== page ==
What they should do is issue warnings, and call balls only if those warnings are repeatedly ignored. But even then, the pitchers and managers would scream bloody murder. Ejections, suspensions, appeals ... Even if the tactic "worked" in the long term, there would be a whole lotta pain in the short term. And we're programmed to avoid pain.

It's a valid point, as anyone whose ever had a teenage child can tell you. (And if you haven't, well... just think back to how you made your father lose his hair early.)

But why does it have to be up to the umpires to monitor how many seconds it takes a pitcher? Why can't baseball install a clock?

Before you start complaining about becoming more like the NBA instead of being baseball, did adding instant replay make baseball more like football? No. What adding replay did was add another facet to the game to help the right decisions be made, and required a whole new set of rules to be written. That's not the case with the clock for pitches. Again, it already exists. Adding a clock, which could easily be integrated without significant infrastructure upgrades by putting it on video scoreboards at stadiums, would be to improve the game of baseball and speed it up.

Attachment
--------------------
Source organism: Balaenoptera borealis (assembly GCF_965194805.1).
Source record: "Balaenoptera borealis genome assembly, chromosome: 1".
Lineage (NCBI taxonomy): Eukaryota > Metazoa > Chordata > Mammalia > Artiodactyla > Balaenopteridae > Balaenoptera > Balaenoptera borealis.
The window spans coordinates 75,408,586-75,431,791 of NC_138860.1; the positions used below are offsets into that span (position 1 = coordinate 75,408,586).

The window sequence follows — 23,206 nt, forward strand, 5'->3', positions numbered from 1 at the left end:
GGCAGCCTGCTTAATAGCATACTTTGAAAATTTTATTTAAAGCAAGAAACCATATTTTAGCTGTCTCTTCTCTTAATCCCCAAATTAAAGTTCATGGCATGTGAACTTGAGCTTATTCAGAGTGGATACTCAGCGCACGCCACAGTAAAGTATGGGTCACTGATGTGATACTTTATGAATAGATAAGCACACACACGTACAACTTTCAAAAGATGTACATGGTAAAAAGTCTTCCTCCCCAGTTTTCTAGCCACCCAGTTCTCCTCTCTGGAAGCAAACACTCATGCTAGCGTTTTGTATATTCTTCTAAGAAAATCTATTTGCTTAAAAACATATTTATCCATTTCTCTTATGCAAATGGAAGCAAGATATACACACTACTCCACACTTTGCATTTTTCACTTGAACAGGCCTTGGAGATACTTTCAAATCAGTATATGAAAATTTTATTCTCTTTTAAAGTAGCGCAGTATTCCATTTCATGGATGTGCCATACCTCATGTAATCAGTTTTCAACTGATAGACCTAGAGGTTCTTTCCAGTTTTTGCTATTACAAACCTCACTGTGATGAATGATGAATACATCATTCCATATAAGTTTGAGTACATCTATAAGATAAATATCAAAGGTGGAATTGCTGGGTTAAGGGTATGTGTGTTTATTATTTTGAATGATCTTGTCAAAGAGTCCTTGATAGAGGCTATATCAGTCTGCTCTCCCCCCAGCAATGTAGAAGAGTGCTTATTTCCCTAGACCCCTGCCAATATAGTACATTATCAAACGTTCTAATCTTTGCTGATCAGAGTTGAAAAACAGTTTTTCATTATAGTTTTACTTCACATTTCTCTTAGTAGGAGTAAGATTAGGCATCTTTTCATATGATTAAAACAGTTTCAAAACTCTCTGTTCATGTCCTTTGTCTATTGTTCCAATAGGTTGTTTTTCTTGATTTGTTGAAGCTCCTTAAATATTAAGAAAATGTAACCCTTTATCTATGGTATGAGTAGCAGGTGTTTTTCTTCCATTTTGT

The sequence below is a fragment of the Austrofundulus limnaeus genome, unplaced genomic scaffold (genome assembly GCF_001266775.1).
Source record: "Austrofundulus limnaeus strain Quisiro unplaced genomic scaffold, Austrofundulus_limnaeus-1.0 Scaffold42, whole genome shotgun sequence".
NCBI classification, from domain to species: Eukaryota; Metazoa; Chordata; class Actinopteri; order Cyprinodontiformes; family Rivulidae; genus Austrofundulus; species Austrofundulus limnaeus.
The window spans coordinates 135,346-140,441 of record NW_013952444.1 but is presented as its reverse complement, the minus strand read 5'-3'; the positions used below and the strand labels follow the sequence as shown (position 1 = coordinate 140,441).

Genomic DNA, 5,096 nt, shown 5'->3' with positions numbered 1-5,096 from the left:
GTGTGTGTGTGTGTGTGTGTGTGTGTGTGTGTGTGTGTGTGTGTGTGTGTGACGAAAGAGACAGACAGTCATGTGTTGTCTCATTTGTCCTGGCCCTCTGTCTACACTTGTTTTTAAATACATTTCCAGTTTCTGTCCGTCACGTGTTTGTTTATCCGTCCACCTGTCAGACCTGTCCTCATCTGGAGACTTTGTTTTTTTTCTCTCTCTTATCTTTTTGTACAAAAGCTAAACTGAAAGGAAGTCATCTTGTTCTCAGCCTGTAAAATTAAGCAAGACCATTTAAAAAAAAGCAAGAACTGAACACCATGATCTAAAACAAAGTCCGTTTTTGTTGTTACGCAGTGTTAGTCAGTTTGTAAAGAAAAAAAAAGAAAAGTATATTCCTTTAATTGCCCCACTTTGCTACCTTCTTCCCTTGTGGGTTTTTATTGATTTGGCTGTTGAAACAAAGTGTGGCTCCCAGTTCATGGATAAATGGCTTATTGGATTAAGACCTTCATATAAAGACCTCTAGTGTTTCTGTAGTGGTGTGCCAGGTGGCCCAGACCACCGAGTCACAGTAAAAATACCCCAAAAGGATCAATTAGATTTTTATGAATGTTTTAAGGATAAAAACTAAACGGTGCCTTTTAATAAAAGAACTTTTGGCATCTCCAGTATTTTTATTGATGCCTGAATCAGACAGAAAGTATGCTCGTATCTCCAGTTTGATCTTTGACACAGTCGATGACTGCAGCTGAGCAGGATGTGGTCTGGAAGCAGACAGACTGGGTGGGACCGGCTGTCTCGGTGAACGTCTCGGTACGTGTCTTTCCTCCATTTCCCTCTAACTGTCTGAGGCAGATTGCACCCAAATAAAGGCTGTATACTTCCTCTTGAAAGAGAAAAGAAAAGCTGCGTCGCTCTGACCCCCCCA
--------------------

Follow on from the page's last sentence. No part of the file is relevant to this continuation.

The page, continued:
In my completely anecdotal surveying of sports fans over the years, improving the pace of the game would dramatically increase the interest of fans who otherwise avoid watching baseball. Heck, it would increase my own interest.

Here I am, having lived and breathed baseball for much of my life, having forgotten far more than I remember about the game and with a position writing about baseball. And yet, Thursday night's Sox-Yanks game made me want to stab an ice pick in my eye. It's just not fun to watch a game drag like that. But a two-hour, four-minute game? Sign me up. Those games are fun. Thursday night's Sox-Yanks game wasn't fun, it was a chore. This coming from someone who loves baseball.

Would there be pushback by players? Yeah, probably. No one adapts to change well, especially those who would feel severely crimped by the new rule -- the Becketts, the Rafael Betancourts of the world. But it's hard for these players to raise a stink when you have other players -- an entire team, actually -- trying to speed up games. The Diamondbacks have the NL West firmly in hand, but still struggle with attendance problems, as the Arizona Republic reports.